The great regression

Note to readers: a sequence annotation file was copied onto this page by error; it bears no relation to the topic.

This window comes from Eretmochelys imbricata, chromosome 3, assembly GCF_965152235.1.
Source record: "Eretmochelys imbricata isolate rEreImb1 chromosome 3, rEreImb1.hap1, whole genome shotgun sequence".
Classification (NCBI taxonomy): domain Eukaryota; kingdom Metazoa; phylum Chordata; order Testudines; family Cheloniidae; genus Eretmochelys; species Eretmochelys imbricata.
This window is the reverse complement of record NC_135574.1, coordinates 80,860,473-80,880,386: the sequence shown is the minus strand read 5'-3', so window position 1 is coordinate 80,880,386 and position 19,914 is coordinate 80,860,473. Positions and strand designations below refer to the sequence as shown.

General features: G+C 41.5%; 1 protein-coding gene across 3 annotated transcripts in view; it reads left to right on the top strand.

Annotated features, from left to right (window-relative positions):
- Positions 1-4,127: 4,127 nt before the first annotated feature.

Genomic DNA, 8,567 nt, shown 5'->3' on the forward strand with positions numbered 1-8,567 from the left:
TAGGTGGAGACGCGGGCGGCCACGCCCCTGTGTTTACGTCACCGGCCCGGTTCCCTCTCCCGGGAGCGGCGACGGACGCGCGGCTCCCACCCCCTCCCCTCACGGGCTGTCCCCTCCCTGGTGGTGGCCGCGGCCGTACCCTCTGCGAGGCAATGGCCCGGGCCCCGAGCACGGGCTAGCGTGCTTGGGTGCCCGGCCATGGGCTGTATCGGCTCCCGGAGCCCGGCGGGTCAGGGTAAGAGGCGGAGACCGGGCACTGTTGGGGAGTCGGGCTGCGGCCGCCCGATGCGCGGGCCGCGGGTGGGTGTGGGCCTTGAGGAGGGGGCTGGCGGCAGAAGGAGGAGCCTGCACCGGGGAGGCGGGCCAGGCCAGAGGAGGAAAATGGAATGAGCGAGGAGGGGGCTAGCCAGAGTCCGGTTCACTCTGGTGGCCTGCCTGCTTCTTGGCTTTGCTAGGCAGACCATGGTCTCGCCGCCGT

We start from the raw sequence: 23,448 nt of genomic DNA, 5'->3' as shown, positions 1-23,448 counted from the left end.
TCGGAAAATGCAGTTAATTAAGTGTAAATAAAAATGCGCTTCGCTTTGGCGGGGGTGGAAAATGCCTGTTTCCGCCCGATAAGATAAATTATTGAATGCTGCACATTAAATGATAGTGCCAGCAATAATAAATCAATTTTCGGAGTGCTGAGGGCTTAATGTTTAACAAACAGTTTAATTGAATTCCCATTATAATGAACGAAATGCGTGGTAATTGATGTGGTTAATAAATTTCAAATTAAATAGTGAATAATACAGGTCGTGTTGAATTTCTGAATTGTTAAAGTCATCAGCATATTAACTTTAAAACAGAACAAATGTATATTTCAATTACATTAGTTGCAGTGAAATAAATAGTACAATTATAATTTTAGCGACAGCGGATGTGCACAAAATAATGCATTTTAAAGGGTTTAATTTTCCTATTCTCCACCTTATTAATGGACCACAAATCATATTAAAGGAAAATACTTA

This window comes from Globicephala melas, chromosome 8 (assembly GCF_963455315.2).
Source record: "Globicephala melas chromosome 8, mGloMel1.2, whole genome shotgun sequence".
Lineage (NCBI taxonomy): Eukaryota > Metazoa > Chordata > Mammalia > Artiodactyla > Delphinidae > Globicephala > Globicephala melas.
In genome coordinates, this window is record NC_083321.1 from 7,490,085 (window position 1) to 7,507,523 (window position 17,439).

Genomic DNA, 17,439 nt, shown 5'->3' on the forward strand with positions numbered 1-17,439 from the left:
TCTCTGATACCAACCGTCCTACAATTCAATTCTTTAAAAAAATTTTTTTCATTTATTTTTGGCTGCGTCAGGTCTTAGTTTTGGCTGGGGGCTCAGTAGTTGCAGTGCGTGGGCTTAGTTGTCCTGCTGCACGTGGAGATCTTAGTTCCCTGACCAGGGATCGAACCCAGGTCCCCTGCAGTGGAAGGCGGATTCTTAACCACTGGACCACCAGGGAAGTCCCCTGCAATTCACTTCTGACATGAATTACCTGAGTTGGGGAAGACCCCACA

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Utilizing the variationist method, this contribution is concerned with the alternation between the <i>s</i>-genitive (<i>the president&#8217;s speech</i>) and the <i>of</i>-genitive (<i>the speech of the president</i>) in Late Modern English news prose as sampled in ARCHER. A frequency analysis reveals that text frequencies of the <i>s</i>-genitive collapsed in the early 19th century, but recovered afterwards. Linear regression analysis indicates that slightly over half of this frequency variability is induced by &#8220;environmental&#8221; changes in the news genre habitat, such as varying input frequencies of human possessors. To investigate the remaining variability, we fit a logistic regression model and show that genitive choice grammars changed genuinely in regard to four language-internal conditioning factors: POSSESSOR ANIMACY, GENITIVE RELATION, POSSESSUM LENGTH, and POSSESSOR THEMATICITY. Applying customary grammaticalization diagnostics, we conclude that while the <i>s</i>-genitive was subject to grammaticalization in the 19th century, it actually degrammaticalized during the 20th century.


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